Mr Kollek, a Labour Party member, is already in his 27th year as Jerusalem's mayor and is now running, at the age of 83, for a further term. To Jews abroad, and to many in Israel, he has become a symbol of Israel's success at 'reuniting' Jerusalem. He has sought tirelessly to present the acceptable face of Israel's annexation of the Arab east side, pressing always for 'peaceful coexistence' between Arab and Jew, while refusing to budge on Israel's sovereignty claim.
The Palestinians, who number 160,000 out of a total population in the city of 570,000, have, until now, been little impressed with Mr Kollek, or with the prospect of any Israeli mayor. When Israeli law was imposed on East Jersualem immediately after it was seized by the state in 1967, the Arab residents were given the right to vote in the municipal elections. Since then the vast majority have chosen not to do so, on the grounds that to vote would be to grant legitimacy to the occupier's law. Of the 90,000 eligible to vote in the municipal elections, only about 2,000 have exercised their right in recent years, and most of these have been employees of the municipality.
On the east side the Arabs have a different view of 'united Jerusalem' to the one presented by Mr Kollek. Under his reign the downtrodden Arab neighbourhoods have been engulfed by new Jewish settlements. The sense of a living, Arab community has been far more undermined by occupation in Jerusalem than in the West Bank, where Jewish settlement has hardly impinged on the big Arab urban centres. Mr Kollek has promoted Jewish settlement in east Jerusalem so that this year, for the first time, Jews on the east side outnumber Arabs.
Nevertheless, during this election campaign some Arabs have warmed to Mr Kollek - or started to view him as the lesser of two evils.
Mr Kollek's main opponent is Ehud Olmert, a member of the right-wing Likud Party. The Arabs fear that whatever Mr Kollek may have done, Mr Olmert will be far worse. That fear has grown as Mr Olmert's support has increased in the polls, which suggest that Jerusalem's Jewish population may vote out Mr Kollek - worried by his age, anxious for change, and concerned too, perhaps, that his talk of 'Arab-Jewish' coexistence might contain the seeds of future compromise.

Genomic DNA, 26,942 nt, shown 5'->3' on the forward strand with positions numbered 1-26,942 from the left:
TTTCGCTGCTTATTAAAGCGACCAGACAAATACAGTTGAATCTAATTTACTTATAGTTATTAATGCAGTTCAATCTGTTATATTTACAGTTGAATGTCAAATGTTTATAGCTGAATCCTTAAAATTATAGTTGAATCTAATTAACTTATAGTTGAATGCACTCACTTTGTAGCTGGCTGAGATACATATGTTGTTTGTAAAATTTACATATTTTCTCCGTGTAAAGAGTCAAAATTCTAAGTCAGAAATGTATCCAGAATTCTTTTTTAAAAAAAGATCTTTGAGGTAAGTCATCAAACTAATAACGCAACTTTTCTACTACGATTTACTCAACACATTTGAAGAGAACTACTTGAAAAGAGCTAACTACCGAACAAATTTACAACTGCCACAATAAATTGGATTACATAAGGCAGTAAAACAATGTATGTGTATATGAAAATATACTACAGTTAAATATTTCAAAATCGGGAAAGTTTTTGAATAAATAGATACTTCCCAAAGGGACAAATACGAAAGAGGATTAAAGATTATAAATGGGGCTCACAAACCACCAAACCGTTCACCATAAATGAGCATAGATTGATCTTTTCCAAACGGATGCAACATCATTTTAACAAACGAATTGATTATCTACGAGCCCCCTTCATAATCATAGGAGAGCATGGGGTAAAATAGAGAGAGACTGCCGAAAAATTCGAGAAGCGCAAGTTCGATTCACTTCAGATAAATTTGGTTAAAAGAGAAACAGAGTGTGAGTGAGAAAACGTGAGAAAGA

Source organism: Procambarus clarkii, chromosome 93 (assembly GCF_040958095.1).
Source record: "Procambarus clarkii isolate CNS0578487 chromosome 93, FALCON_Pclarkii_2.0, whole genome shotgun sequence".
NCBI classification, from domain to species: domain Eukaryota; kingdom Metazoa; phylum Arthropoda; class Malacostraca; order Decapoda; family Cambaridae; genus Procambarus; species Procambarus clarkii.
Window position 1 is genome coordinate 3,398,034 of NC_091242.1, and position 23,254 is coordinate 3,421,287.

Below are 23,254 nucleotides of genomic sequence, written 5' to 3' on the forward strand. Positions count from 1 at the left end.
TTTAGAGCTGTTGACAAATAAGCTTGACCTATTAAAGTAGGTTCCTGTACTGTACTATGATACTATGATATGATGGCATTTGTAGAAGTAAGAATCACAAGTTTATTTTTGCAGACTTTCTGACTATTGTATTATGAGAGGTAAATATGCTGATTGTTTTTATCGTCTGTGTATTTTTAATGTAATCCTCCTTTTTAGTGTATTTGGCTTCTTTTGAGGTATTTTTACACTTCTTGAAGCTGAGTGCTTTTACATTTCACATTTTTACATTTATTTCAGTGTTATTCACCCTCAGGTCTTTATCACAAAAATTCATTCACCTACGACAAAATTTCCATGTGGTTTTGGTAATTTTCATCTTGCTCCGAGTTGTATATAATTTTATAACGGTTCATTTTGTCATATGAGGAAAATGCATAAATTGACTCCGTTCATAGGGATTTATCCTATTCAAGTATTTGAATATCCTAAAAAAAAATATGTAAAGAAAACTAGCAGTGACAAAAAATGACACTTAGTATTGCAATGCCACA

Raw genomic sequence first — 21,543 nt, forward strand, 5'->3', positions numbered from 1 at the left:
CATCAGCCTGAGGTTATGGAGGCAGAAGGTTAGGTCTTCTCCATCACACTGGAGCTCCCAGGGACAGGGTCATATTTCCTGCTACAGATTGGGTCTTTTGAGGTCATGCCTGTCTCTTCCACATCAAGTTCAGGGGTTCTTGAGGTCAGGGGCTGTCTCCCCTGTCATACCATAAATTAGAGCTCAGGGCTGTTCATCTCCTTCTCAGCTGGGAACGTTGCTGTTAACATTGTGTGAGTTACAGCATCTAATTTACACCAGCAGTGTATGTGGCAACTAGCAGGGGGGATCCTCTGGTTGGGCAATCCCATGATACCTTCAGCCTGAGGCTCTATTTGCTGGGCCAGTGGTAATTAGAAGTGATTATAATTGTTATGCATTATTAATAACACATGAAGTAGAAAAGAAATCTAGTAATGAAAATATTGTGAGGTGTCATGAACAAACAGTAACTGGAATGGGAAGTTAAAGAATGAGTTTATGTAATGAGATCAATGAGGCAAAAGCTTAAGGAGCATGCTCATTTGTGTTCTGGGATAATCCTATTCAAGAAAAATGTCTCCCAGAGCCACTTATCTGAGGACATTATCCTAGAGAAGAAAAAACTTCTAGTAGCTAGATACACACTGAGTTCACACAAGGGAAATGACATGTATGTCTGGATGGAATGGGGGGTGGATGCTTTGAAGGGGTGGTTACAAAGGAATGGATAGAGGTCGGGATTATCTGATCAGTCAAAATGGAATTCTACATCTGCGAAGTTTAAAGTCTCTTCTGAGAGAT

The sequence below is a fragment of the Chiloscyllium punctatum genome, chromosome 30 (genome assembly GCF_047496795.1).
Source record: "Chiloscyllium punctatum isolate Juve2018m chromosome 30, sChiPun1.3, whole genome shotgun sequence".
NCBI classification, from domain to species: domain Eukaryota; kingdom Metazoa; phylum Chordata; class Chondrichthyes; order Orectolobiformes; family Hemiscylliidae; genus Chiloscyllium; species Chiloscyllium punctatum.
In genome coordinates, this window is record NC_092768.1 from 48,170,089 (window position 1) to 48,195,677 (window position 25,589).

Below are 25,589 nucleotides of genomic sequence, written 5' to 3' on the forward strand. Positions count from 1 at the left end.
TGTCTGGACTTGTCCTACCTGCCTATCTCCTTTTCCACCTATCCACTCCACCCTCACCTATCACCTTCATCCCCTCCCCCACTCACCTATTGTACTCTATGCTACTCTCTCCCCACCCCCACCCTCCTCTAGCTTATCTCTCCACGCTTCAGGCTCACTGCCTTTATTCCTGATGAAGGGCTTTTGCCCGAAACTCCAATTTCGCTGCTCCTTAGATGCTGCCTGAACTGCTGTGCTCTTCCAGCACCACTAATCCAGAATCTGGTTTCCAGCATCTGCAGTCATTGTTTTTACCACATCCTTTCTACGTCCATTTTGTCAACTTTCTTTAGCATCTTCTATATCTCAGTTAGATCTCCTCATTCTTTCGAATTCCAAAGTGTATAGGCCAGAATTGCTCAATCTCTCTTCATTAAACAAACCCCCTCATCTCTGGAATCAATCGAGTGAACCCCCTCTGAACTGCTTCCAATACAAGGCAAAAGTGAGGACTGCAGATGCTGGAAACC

So deep is the Arab fear of a Likud mayor that some leading Palestinians - most notably Faisal Husseini, the de facto local leader, and a respected Jerusalemite - have said that 'Olmert must be stopped', thereby hinting that Arabs should abandon their boycott, and shore up Mr Kollek's vote.
The mayoral election takes place at a pivotal moment in Israeli-Palestinian relations. Negotiations are now well under way to implement the September agreement between the Palestine Liberation Organisation and Israel to establish Palestinian self-rule. The future status of Jerusalem is firmly on the secret long-term political agenda, but Israel refuses to discuss Jerusalem publicly until talks begin on the final status of the occupied territories, three years into the period of self-rule. The mayor chosen today will have much influence over the Jerusalem debate.
The Arabs know that if they are to have any chance of winning back some control over Jerusalem, they must halt - or at least slow down - Jewish settlement. Those in favour of voting for Mr Kollek argue that he is less likely to seize new lands and build inside Arab areas than Mr Olmert. If Jerusalem goes to the Likud, the Israeli opposition to Labour's peace deal, which has so far been weak, would have a new focus.
The opponents of an Arab vote have appealed to Yasser Arafat, the chairman of the PLO, to make a clear 'no vote' ruling. Mr Arafat has refused to give one, remaining publicly silent on the question. It is a calculated Arafat fudge, which leaves it open to Arab Jerusalemites today to make up their own minds on the mayor.
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